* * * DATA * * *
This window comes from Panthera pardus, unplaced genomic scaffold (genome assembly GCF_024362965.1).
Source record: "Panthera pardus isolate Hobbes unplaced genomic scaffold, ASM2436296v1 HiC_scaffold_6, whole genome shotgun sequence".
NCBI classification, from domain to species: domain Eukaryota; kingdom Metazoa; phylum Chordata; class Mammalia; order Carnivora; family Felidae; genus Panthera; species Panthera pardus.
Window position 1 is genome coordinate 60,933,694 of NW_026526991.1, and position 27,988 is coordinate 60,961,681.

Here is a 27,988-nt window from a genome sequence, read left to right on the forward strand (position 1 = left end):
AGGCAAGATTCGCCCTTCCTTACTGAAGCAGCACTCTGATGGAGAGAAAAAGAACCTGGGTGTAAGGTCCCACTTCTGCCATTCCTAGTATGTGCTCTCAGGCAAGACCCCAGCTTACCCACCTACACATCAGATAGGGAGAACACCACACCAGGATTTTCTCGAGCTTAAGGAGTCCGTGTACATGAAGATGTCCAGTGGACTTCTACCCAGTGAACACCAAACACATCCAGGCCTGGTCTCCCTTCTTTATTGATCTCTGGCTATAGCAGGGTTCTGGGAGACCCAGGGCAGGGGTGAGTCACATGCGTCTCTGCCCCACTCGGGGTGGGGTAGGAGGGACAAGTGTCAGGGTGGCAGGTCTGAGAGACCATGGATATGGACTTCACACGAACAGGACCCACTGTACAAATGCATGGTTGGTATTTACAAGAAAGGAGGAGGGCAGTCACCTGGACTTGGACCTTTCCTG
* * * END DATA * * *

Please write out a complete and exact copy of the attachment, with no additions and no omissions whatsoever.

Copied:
This window comes from Panthera pardus, unplaced genomic scaffold (genome assembly GCF_024362965.1).
Source record: "Panthera pardus isolate Hobbes unplaced genomic scaffold, ASM2436296v1 HiC_scaffold_6, whole genome shotgun sequence".
NCBI classification, from domain to species: domain Eukaryota; kingdom Metazoa; phylum Chordata; class Mammalia; order Carnivora; family Felidae; genus Panthera; species Panthera pardus.
Window position 1 is genome coordinate 60,933,694 of NW_026526991.1, and position 27,988 is coordinate 60,961,681.

Here is a 27,988-nt window from a genome sequence, read left to right on the forward strand (position 1 = left end):
AGGCAAGATTCGCCCTTCCTTACTGAAGCAGCACTCTGATGGAGAGAAAAAGAACCTGGGTGTAAGGTCCCACTTCTGCCATTCCTAGTATGTGCTCTCAGGCAAGACCCCAGCTTACCCACCTACACATCAGATAGGGAGAACACCACACCAGGATTTTCTCGAGCTTAAGGAGTCCGTGTACATGAAGATGTCCAGTGGACTTCTACCCAGTGAACACCAAACACATCCAGGCCTGGTCTCCCTTCTTTATTGATCTCTGGCTATAGCAGGGTTCTGGGAGACCCAGGGCAGGGGTGAGTCACATGCGTCTCTGCCCCACTCGGGGTGGGGTAGGAGGGACAAGTGTCAGGGTGGCAGGTCTGAGAGACCATGGATATGGACTTCACACGAACAGGACCCACTGTACAAATGCATGGTTGGTATTTACAAGAAAGGAGGAGGGCAGTCACCTGGACTTGGACCTTTCCTG